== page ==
Comment at end
23rd December, 2008
GLOBAL ISLAM NEWS: Islamic Finance: Size will matter in Islamic banking
By Chris Wright
THERE ARE 300 Islamic banks operating in the world today. But this statistic, ubiquitous in presentations about the growth of Islamic banking, is not an entirely positive number: it’s far too high. Islamic banking is enormously fragmented. At the top end, there are: Al Rajhi Bank, with $33.3 billion of total assets in 2007; Kuwait Finance House, with $32.1 billion; and Dubai Islamic Bank with $22.8 billion. But after that, there’s daylight, and you don’t have to go too far down the list to get to the minnows.
Numbers are notoriously tricky to pin down in this field, but in a January study the IMF put total Islamic banking assets at $250 billion, citing several other studies. That’s an average of less than $1 billion of assets for each bank, and with the best part of $100 billion accounted for by the top three alone, there are many banks with very little to their name. “They say that something like 65% to 70% of Islamic institutions are capitalized at less than $25 million,” says Agil Natt, chief executive of Malaysia-based Islamic finance training organization Inceif, and formerly head of Aseambankers and deputy chairman of Maybank. “That’s nothing.”
Natt continues: “Moving forward, not only do you need balance sheet, but you need reach and the power to distribute the various instruments that you come up with. My opinion is that there is a need for a few large Islamic financial institutions with global reach. But the industry has not reached that stage.”
There are the earliest signs of consolidation. This year, Maybank bought a 20% stake in Pakistan’s MCB Bank for $686 million. However, MCB is not actually an Islamic bank: only eight of its 1,026 branches at the time of the acquisition were dedicated Islamic branches.
Consider also the full merger of National Bank of Dubai and Emirates Bank: although there is an Islamic entity in the group (Emirates Islamic Bank), and both banks sell Shariah-compliant mutual funds, this is again a merger of conventional entities that happens to have an impact on Islamic subsidiaries. Likewise Malaysia’s CIMB Islamic, which runs Islamic banking and asset management operations in Indonesia through Bank Niaga: a cross-border presence certainly, but one that sprang out of the 2002 purchase of one conventional institution by another, both banks happening to have Islamic subsidiaries or licences.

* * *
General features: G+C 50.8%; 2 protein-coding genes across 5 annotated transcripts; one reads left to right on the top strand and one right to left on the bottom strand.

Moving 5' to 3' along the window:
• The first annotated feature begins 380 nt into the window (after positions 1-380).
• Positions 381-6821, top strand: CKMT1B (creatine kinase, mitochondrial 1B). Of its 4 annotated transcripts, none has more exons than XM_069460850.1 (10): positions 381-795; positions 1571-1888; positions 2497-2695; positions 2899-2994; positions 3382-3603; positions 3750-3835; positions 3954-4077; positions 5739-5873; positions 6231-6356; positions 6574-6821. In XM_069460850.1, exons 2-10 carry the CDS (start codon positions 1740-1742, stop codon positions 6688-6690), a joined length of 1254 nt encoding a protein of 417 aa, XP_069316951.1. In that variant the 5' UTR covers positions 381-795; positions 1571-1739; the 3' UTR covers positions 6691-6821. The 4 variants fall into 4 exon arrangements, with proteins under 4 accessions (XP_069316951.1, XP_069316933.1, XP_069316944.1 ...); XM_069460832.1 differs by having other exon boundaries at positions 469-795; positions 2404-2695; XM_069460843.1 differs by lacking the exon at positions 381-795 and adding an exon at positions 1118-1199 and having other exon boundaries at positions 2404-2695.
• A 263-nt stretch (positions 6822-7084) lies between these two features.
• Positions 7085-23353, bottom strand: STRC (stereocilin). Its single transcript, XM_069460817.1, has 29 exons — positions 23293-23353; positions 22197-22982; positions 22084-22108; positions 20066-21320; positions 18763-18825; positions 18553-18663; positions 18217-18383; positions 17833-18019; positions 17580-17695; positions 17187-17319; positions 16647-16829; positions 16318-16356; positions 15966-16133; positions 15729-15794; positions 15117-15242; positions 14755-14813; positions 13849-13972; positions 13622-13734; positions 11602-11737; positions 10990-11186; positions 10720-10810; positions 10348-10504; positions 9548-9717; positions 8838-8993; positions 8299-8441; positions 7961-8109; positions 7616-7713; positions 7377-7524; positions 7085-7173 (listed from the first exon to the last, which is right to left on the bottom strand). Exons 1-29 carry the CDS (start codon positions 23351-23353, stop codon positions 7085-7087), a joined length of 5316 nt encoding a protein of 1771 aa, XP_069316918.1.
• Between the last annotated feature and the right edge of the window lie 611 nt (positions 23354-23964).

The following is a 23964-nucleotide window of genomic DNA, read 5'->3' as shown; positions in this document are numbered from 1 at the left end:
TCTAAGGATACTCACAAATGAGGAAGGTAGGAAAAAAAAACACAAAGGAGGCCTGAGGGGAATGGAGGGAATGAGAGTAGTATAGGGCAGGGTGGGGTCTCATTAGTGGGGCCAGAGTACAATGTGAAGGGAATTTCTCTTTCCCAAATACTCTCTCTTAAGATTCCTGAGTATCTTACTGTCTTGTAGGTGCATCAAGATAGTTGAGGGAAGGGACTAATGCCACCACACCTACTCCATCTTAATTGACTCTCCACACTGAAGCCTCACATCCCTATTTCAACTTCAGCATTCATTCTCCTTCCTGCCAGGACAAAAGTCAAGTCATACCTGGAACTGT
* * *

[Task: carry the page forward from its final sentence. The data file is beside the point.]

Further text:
There have been signs of Islamic banks becoming more globally minded but they have tended to do this through organic expansion. The clearest example is Al Rajhi and Kuwait Finance House, which have taken advantage of Malaysia’s policy of opening its doors to foreign entrants to establish itself as the global hub for Islamic finance. KFH opened in February 2006, and Al Rajhi a year later. A third bank followed: Asian Finance Bank, which at the time of launch was owned 70% by Qatar Islamic Bank, 20% by Saudi Arabia’s RUSD Investment Bank, and 10% by Kuwait’s Global Investment House.
For KFH, the Malaysia expansion – which has been followed this year by the licensing of an Islamic asset management business – was in keeping with a long-standing and against-the-herd policy of global engagement. Until recently one could have argued that KFH was the only Islamic bank to have expanded cross-border. It holds a majority stake in Kuyevt Bank, an Islamic bank in Turkey, and has operations in Bahrain, Algeria, Saudi Arabia and Morocco and affiliates in the United Arab Emirates, Oman and Bangladesh. Its first participation in Malaysia came in 1995 when it set up a leasing joint venture with several Malaysian partners and the Islamic Development Bank; at the same time it applied for a full Islamic banking licence from Bank Indonesia, but the Asian financial crisis put that on ice.
But the fact is it could have been even more of a trailblazer if it had got its way last year, when it bid to buy a 33% stake in Malaysian financial services group Rashid Hussain. It got as far as striking a preliminary agreement with the seller, Utama Banking Group, and outlined plans to invest a total of M$12 billion ($3.3 billion) in the group and turn it into an Islamic banking powerhouse.